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Classifying contingent payments in an acquisition: Contingent consideration or post-acquisition compensation?

By Hari Patel, Theta Global Advisors

Purchase accounting for acquisitions remains an area of complexity and judgement within IFRS, and the accounting implications on amounts paid or payable to sellers are commonly overlooked during commercial negotiations, particularly in relation to contingent payments. The critical step is to determine the correct classification of contingent payments between “contingent consideration” and “post-acquisition compensation” as this leads to different accounting and P&L outcomes.

What’s the issue?

Amounts classified as contingent consideration form part of the cost of acquiring a business and are included as part of goodwill (which is subjected to an annual impairment review), while amounts classified as post-acquisition compensation are not included in goodwill and are typically expensed in the income statement over future periods. Therefore, it is key to understand the nature of the arrangement for amounts paid or payable as part of the sale and purchase agreement, and whether they form part of the cost of acquiring the business or whether they represent a form of future compensation through services provided to the company.

How to assess the classification of contingent payments

Understanding the reasons why the sale and purchase agreement includes a provision for contingent payments, who initiated the arrangement, and when the parties entered into the arrangement may all be helpful in assessing the nature of the arrangement. However, when observed in practice, this may not always provide clear answers, in which case the following additional indicators should be considered:

  1. Is a selling shareholder required to remain in continuing employment? Where payments are conditional on remaining in employment and are automatically forfeited on leaving, this will require payments to be accounted for as post-acquisition compensation, regardless of other indicators. Where payments are not automatically forfeited, this would be an indicator of additional consideration.
  2. How long must a selling shareholder remain in continuing employment? Assuming that automatic forfeiture clauses do not apply, the longer the period of mandatory employment, the more likely it may be considered to be remuneration.
  3. How does the level of remuneration compare to other key employees? Where salaries are comparable to other key employees in the organisation, this may indicate that the contingent payments are additional consideration.
  4. How do payments compare with selling shareholders who become employed by the enlarged group vs those who do not? If the employed, selling shareholders earn more on a per-share basis than those who do not, this may indicate that the contingent payments are remuneration.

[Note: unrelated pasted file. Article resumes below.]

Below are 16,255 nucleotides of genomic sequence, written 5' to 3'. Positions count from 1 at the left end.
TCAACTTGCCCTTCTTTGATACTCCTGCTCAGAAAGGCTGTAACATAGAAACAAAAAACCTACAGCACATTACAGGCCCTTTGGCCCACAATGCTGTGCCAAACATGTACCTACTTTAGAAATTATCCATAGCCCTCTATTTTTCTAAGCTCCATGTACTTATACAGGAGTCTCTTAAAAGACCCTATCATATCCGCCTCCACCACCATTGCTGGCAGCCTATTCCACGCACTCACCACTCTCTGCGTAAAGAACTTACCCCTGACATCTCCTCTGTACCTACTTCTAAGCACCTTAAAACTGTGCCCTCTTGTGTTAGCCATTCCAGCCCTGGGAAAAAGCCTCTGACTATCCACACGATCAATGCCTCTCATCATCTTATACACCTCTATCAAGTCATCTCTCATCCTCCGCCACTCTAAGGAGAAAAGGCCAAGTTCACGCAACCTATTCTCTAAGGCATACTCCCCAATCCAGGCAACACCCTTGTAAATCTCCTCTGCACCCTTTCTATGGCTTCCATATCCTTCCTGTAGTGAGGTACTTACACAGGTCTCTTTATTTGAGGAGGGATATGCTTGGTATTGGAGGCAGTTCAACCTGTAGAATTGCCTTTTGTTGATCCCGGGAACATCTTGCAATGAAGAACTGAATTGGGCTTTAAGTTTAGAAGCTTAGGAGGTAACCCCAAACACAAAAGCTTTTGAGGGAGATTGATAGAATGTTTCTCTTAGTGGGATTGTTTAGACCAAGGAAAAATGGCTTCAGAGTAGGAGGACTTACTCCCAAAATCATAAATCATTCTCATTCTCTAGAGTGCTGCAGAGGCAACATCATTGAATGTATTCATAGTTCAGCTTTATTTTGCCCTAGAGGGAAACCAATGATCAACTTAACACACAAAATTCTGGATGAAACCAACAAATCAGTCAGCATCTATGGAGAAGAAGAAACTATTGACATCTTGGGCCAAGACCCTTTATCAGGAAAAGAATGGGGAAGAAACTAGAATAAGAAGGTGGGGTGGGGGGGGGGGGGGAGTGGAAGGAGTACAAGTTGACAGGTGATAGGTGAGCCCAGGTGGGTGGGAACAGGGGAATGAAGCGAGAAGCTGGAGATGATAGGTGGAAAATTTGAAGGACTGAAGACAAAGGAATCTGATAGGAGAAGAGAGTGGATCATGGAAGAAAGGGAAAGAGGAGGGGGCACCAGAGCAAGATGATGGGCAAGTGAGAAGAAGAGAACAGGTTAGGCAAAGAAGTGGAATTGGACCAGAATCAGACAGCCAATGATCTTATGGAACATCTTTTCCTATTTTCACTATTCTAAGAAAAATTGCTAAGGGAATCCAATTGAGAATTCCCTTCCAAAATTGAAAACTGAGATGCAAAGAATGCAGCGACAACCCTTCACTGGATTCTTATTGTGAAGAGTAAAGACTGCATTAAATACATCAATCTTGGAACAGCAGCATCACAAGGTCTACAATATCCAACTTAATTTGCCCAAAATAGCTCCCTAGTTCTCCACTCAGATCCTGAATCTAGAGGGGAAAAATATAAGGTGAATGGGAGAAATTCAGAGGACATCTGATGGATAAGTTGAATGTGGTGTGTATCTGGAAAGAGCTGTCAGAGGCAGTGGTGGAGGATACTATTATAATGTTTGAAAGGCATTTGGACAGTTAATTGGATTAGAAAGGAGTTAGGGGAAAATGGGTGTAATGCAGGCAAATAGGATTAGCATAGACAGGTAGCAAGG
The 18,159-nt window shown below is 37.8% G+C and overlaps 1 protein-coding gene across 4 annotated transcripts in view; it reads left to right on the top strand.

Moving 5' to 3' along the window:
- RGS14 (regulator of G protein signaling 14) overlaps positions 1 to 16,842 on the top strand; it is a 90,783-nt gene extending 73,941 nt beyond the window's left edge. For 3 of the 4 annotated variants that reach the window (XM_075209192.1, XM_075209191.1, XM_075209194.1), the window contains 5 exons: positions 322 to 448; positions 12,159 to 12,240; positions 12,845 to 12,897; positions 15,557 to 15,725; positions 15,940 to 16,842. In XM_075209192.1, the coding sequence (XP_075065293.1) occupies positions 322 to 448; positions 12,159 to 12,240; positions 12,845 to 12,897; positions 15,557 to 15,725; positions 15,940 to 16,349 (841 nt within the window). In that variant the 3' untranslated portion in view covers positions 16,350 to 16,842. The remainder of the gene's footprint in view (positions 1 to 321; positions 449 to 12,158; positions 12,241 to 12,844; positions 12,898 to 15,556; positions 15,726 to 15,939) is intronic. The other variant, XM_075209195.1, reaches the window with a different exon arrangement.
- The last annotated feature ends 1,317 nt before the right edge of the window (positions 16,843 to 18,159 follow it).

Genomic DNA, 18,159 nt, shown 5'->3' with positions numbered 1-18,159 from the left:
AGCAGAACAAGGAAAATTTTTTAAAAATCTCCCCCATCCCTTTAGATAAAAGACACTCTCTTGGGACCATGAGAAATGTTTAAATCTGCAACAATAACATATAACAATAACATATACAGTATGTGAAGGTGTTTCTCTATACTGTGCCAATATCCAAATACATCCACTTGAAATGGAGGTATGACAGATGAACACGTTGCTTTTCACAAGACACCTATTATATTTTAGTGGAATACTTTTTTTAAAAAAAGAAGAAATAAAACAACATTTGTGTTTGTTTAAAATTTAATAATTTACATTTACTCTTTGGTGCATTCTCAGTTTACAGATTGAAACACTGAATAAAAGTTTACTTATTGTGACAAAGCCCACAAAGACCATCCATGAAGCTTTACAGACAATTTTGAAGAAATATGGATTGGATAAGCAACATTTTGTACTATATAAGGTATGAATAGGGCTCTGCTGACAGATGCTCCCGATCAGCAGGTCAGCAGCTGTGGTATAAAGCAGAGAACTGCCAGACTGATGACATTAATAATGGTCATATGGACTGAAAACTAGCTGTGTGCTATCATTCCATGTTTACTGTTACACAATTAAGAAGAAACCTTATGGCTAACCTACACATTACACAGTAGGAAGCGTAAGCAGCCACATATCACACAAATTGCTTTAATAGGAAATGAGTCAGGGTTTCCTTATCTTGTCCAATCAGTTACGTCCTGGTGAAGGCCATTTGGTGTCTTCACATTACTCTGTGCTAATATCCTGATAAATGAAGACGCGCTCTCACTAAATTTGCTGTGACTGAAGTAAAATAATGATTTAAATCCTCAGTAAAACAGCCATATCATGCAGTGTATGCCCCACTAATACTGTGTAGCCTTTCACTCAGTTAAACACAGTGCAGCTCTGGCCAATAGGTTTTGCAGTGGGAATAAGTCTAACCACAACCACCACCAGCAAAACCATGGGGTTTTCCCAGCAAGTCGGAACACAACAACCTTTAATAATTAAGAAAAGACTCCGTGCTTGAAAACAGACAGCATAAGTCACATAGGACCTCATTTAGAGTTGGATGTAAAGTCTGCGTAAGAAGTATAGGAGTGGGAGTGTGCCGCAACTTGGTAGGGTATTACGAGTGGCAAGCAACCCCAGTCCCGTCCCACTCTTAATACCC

5. Do selling shareholders who become employees hold the majority shareholding before the sale? If the selling shareholders who own majority stakes in the target company become employees, this may indicate that the contingent payments are a form of profit-sharing arrangement and represent compensation for post-acquisition services.
  6. How does the initial consideration transferred compare to the valuation of the target? If the initial consideration is closer to the lower end of the range of the target’s valuation, this may indicate that the contingent payments are additional consideration.
  7. What is the formula used for determining the contingent payment? As an example, a contingent payment formula that is more closely linked to a profit-sharing arrangement (e.g., percentage of earnings) would be an indicator of post-acquisition compensation.
  8. Are there other linked agreements that compensate the seller? Other agreements with selling shareholders should also be considered if they are linked to the transaction in a way that compensates for higher or lower payments – for example, leases with off-market rents. Whilst these may not be remuneration-related, these should also be assessed to identify if the contingent payments are attributable to something other than contingent consideration.

What action should finance teams take?

Given the level of complexity, judgement and potential accounting significance of such payments in a transaction, finance teams should work closely with those involved in the transaction (such as legal advisers or corporate development departments) to understand and explain the implications of the draft terms of the sale and purchase agreement before it is signed. In addition to understanding the initial accounting implications of the payments structure, finance teams may want to set out their understanding of the future accounting requirements as well as plan the monitoring process that will be needed at each reporting date – for example where external valuations will be needed for fair value exercises.

This article has been prepared for general guidance on matters of interest only and does not constitute professional advice.


Hari Patel

Hari Patel

GGI member firm
Theta Global Advisors
Advisory, Auditing & Accounting, Corporate Finance
London, UK
T: +44 20 3918 5941
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W: thetaglobal.co.uk


Published: GGI Insider, No. 118, March 2022 l Photo: TTstudio - stock.adobe.com

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